AUSA Sassoon pressed further, asking whether SBF had given the Bahamas Prime Minister floor-side seats at the Miami Heat Arena. SBF stated that he did not recall such an event. However, the prosecution presented a message where SBF mentioned the PM being in FTX’s court-side seats with his wife.

The line of questioning then shifted to SBF’s interactions with prominent figures, including Bill Clinton and Tony Blair. SBF confirmed that he had invited them to an event, mentioning his introduction to Bill Clinton through Michael Kives.

The prosecution played a video featuring SBF alongside Bill Clinton, Tony Blair, Katy Perry, and Orlando Bloom to further cement its point.

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Sassoon questioned whether SBF allowed the Bahamas Prime Minister to withdraw funds. SBF clarified that it was another member of the government who sought withdrawals.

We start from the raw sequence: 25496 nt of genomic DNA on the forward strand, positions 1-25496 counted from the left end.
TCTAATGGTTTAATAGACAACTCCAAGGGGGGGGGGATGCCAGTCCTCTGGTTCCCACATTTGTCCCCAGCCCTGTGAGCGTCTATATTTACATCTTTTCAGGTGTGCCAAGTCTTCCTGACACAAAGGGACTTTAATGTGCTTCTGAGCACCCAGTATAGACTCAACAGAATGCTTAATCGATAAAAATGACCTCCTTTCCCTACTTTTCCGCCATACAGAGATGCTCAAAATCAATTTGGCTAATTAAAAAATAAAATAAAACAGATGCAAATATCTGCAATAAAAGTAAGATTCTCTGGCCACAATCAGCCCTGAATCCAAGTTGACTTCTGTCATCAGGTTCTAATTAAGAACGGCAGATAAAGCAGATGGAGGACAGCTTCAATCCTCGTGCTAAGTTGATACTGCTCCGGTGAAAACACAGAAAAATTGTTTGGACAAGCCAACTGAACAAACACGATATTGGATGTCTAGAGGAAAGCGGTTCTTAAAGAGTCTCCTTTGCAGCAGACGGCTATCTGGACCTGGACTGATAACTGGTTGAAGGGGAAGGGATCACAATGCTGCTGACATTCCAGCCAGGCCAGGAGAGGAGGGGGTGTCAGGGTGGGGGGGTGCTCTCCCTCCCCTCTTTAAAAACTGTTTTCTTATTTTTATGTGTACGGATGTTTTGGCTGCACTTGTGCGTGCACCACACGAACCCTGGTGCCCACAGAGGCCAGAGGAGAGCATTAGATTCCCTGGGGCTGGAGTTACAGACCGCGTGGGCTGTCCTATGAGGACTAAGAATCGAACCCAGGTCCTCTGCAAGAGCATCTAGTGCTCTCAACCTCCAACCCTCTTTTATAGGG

The prosecution presented an email allegedly authorizing Bahamian customers to withdraw and be made whole, which SBF confirmed. However, SBF explained that this authorization was for a short period.

Regarding financial matters, Sassoon inquired whether banks were reluctant to transact with a crypto exchange. SBF expressed uncertainty about the meaning of “transact” in this context. The prosecution also questioned him about his actions after finding out about the $8 billion shortfall.

SBF said he had learned about the bug that caused the discrepancy but did not inquire about it.

The prosecution then focused on a financial matter related to North Dimension, asking if SBF was aware of deposits being directed there. SBF admitted to becoming aware of it at some point but noted that it did not mention Alameda Research.

The prosecution also asked SBF if he had disclosed that Alameda was spending out of customer deposits. The former billionaire claimed that he believed he had not revealed it and expressed regret at not doing so.